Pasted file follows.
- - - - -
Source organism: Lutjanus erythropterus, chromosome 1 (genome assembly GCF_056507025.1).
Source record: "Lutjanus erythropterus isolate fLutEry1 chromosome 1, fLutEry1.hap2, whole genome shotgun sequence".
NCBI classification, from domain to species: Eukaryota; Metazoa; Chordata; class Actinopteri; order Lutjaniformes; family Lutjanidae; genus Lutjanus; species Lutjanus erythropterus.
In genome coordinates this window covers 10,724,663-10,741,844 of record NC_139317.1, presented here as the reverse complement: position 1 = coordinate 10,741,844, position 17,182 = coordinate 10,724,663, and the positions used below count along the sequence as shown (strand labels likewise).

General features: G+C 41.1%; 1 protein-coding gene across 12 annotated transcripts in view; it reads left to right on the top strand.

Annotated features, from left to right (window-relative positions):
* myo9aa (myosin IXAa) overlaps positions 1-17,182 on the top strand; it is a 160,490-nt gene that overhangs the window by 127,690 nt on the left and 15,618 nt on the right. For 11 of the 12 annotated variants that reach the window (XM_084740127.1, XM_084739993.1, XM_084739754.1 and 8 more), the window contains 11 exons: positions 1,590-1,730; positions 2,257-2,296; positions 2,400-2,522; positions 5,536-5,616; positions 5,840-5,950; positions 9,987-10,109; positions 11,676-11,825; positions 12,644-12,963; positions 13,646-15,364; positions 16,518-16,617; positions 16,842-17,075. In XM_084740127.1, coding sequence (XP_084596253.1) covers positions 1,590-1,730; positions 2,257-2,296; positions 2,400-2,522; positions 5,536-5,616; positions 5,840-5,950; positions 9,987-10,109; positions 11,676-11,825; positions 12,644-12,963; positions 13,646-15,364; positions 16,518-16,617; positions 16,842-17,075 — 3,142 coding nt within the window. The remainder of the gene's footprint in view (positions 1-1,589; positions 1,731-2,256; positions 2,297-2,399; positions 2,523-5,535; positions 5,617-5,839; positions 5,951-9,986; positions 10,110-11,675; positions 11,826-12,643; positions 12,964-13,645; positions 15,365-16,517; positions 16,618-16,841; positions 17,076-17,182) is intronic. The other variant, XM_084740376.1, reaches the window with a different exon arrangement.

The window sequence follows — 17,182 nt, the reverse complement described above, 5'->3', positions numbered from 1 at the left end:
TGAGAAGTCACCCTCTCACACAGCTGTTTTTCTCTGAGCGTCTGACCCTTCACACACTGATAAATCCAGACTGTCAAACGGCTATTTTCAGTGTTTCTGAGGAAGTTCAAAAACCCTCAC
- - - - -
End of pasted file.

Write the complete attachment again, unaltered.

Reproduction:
Source organism: Lutjanus erythropterus, chromosome 1 (genome assembly GCF_056507025.1).
Source record: "Lutjanus erythropterus isolate fLutEry1 chromosome 1, fLutEry1.hap2, whole genome shotgun sequence".
NCBI classification, from domain to species: Eukaryota; Metazoa; Chordata; class Actinopteri; order Lutjaniformes; family Lutjanidae; genus Lutjanus; species Lutjanus erythropterus.
In genome coordinates this window covers 10,724,663-10,741,844 of record NC_139317.1, presented here as the reverse complement: position 1 = coordinate 10,741,844, position 17,182 = coordinate 10,724,663, and the positions used below count along the sequence as shown (strand labels likewise).

General features: G+C 41.1%; 1 protein-coding gene across 12 annotated transcripts in view; it reads left to right on the top strand.

Annotated features, from left to right (window-relative positions):
* myo9aa (myosin IXAa) overlaps positions 1-17,182 on the top strand; it is a 160,490-nt gene that overhangs the window by 127,690 nt on the left and 15,618 nt on the right. For 11 of the 12 annotated variants that reach the window (XM_084740127.1, XM_084739993.1, XM_084739754.1 and 8 more), the window contains 11 exons: positions 1,590-1,730; positions 2,257-2,296; positions 2,400-2,522; positions 5,536-5,616; positions 5,840-5,950; positions 9,987-10,109; positions 11,676-11,825; positions 12,644-12,963; positions 13,646-15,364; positions 16,518-16,617; positions 16,842-17,075. In XM_084740127.1, coding sequence (XP_084596253.1) covers positions 1,590-1,730; positions 2,257-2,296; positions 2,400-2,522; positions 5,536-5,616; positions 5,840-5,950; positions 9,987-10,109; positions 11,676-11,825; positions 12,644-12,963; positions 13,646-15,364; positions 16,518-16,617; positions 16,842-17,075 — 3,142 coding nt within the window. The remainder of the gene's footprint in view (positions 1-1,589; positions 1,731-2,256; positions 2,297-2,399; positions 2,523-5,535; positions 5,617-5,839; positions 5,951-9,986; positions 10,110-11,675; positions 11,826-12,643; positions 12,964-13,645; positions 15,365-16,517; positions 16,618-16,841; positions 17,076-17,182) is intronic. The other variant, XM_084740376.1, reaches the window with a different exon arrangement.

The window sequence follows — 17,182 nt, the reverse complement described above, 5'->3', positions numbered from 1 at the left end:
TGAGAAGTCACCCTCTCACACAGCTGTTTTTCTCTGAGCGTCTGACCCTTCACACACTGATAAATCCAGACTGTCAAACGGCTATTTTCAGTGTTTCTGAGGAAGTTCAAAAACCCTCAC